Stacy Rapacon: Great Funds You Can Own for $500 or Less

Cameron Huddleston: 7 Ways to Save on Home Decor

The Kosher Gourmet by Steve Petusevsky Exploring ingredients as edible-stuffed containers (TWO RECIPES + TIPS & TECHINQUES)

Jewish World Review Sept. 13, 2013/ 9 Tishrei, 5774

This Is What 'Flexibility' Looks Like

By Mona Charen

http://www.JewishWorldReview.com | In March 2012, President Obama whispered to placeholder Russian president Dmitri Medvedev that he needed "space" on matters like missile defense until 2013. "After my election, I'll have more flexibility," the president blurted into an unsuspected open microphone. "I will convey this information to Vladimir," Medvedev promised, managing not to smirk outwardly.

Medvedev did not need to deliver the message. Obama has telegraphed his weakness in a thousand ways, starting with the "reset" that was premised on the idea that relations between Russia and the U.S. were frayed because we had been without the transformative leadership of Barack Hussein Obama. It didn't seem to occur to Obama that Russian behavior might have had something to do with it.

In April of this year, Obama sent his national security advisor to Moscow with a proposal to share missile defense information. In June, he delivered a speech in Berlin offering more reductions in nuclear arsenals. They were absurdly backward-looking proposals that wouldn't advance U.S. security one iota. Putin could have pocketed them, but he was interested in sending a message of his own — he ignored Obama.

The United States, Great Britain and others have put forward measures at the United Nations Security Council to condemn and impose sanctions on the Syrian government for its attacks on civilians. At every pass, Russia (often with Chinese cooperation) has threatened vetoes, even as it has kept up a steady supply of arms to Bashar Assad.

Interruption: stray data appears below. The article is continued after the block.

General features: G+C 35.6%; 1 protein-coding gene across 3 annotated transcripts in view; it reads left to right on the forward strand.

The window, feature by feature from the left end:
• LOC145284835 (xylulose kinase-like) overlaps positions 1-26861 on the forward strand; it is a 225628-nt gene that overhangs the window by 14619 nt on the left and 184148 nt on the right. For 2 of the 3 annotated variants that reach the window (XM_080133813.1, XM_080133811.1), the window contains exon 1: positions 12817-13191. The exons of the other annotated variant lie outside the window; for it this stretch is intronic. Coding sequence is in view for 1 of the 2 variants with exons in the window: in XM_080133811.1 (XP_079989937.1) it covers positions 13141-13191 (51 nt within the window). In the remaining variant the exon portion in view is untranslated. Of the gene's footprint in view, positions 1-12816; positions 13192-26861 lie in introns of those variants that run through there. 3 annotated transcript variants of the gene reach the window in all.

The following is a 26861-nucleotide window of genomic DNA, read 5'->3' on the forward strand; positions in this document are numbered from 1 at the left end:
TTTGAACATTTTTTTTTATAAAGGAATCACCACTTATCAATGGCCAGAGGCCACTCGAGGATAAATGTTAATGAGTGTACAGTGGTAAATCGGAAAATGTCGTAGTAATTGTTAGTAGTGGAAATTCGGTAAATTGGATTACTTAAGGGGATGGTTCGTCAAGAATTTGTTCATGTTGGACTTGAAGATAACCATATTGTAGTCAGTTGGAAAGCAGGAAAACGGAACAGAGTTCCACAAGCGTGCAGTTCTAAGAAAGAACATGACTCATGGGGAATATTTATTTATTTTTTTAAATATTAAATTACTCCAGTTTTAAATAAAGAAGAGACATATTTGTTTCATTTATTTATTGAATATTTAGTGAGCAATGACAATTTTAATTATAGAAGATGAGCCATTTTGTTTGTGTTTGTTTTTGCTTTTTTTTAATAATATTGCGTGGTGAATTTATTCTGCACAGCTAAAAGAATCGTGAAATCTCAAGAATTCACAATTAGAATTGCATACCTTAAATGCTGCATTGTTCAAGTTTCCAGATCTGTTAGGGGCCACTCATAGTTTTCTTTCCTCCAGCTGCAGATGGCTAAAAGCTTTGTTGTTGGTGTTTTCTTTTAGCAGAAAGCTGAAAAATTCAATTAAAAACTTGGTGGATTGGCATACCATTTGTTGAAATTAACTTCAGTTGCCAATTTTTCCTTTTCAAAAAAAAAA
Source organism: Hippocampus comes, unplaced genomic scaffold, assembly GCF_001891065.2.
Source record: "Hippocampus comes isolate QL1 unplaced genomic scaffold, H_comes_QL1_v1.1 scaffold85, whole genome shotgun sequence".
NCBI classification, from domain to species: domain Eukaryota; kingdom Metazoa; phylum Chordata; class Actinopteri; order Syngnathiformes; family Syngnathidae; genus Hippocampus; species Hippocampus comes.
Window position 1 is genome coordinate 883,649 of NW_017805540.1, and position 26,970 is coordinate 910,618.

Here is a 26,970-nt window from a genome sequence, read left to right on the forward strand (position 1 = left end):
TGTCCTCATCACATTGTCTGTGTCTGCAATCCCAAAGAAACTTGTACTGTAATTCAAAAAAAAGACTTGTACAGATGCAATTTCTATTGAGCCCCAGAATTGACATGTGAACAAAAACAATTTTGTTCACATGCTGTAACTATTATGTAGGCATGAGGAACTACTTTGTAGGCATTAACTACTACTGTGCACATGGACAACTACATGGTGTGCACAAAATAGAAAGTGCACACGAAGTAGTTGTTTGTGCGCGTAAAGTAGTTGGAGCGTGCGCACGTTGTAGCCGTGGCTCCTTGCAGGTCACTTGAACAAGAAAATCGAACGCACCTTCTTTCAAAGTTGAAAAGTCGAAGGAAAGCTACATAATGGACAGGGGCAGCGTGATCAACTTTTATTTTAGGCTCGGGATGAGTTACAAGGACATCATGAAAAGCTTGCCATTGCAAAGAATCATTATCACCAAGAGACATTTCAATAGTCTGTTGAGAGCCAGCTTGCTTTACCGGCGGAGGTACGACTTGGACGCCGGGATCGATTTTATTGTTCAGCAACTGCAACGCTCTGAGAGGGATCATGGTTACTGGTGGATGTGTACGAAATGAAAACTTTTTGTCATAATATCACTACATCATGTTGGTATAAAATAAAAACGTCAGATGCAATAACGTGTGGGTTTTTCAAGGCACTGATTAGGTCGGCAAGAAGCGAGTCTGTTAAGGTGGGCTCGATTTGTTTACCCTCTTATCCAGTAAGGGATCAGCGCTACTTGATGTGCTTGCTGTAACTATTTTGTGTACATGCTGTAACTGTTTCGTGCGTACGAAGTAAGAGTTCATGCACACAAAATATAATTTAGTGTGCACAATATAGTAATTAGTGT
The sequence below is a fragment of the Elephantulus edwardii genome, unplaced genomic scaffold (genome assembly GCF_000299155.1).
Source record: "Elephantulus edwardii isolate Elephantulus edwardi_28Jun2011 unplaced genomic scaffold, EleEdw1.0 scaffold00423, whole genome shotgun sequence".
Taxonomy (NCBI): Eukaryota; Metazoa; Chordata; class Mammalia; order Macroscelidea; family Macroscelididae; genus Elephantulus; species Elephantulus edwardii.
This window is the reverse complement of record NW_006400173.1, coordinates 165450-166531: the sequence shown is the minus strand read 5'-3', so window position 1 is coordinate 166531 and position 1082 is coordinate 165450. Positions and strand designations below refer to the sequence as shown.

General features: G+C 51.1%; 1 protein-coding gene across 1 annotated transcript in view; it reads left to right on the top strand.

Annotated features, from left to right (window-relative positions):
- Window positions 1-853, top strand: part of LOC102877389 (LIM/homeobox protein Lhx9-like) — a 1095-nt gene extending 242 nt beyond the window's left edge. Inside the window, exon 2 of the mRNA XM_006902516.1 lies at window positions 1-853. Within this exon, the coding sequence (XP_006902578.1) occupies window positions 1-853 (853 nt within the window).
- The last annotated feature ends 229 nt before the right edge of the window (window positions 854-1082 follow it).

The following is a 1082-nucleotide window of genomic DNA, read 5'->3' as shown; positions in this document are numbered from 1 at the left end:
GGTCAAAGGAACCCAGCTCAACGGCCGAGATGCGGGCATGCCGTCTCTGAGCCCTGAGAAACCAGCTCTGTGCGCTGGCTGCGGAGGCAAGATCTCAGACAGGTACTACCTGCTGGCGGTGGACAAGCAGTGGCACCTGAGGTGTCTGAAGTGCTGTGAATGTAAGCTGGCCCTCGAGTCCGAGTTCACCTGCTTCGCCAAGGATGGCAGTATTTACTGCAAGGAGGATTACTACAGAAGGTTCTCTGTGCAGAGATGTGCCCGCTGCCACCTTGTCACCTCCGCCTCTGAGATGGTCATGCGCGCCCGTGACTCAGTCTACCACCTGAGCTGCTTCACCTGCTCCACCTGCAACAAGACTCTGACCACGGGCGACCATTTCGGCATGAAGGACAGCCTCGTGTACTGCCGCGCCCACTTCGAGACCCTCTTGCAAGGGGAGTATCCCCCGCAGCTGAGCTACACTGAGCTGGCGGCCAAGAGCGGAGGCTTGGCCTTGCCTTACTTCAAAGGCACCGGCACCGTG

Samantha Power, U.S. Ambassador to the United Nations, acknowledged the obvious in May, announcing: It is "our considered view, after months of efforts on chemical weapons and after two and a half years of efforts ... is that there is no viable path forward in this Security Council." The reason? "Russia, in particular."

"Putin openly despises your president," Andrei Piontkovsky, a Russian political analyst, told The New York Times.

When Edward Snowden was playing mouse to the American cat, the administration, through John Kerry, warned Russia that it would "undoubtedly affect relations" between the two nations if Russia granted Snowden asylum. Sergei Lavrov, Russia's foreign minister, slapped him down, saying, "We consider the attempts to accuse Russia of violation of U.S. laws and even some sort of conspiracy, which on top of all that are accompanied by threats, as absolutely ungrounded and unacceptable." Kerry offered a propitiatory bleat the following day: "We are not looking for a confrontation. We are not ordering anybody. We are simply requesting under a very normal procedure for the transfer of somebody."

Putin poked a metaphorical thumb into Obama's eye by granting asylum to Snowden.

President Obama gives every indication of being confused. Explaining Putin's truculence a few months ago on the Tonight Show, Obama offered, "There have been times where they slip back into cold war thinking and a cold war mentality. And what I ... say to President Putin is that's the past and we've got to think about the future, and there's no reason why we shouldn't be able to cooperate more effectively than we do."

Putin does not want to "cooperate". He wants to aggrandize Russian power and marginalize the United States. Thanks to this president, he is succeeding beyond his wildest dreams.

Secretary Kerry now journeys to Geneva to negotiate with Lavrov about supposedly disarming the nation that Putin has been sedulously arming for years. Russia, the nation that has protected its war criminal client in Damascus, now gets to play impartial mediator. Obama grasped this nettle because his own incompetent and contradictory moves had left him facing a defeat in the House and possibly even in the Democratically controlled Senate on a vote to use a modicum of force that Obama keeps saying will not do any real damage.

These are not just matters of leaders' egos or appearances. This loss of standing by Obama can have bitterly dangerous consequences for the whole world. Putin isn't just preening with insulting New York Times op-eds. On the day his Times piece appeared, Putin announced that Russia will supply Iran with S-300 anti-aircraft missiles and a new nuclear reactor at the Bushehr plant.

The true stakes of this "great game" thus come into focus for those with eyes to see. Just as it protected Syria, Russia is signaling that Iran too will be defended. Iran, of course, isn't going for unstable and comparatively weak chemical weapons. It's going for nuclear weapons.

Obama's arrogance mixed with incompetence has brought this nightmare much closer. This is what "flexibility" looks like.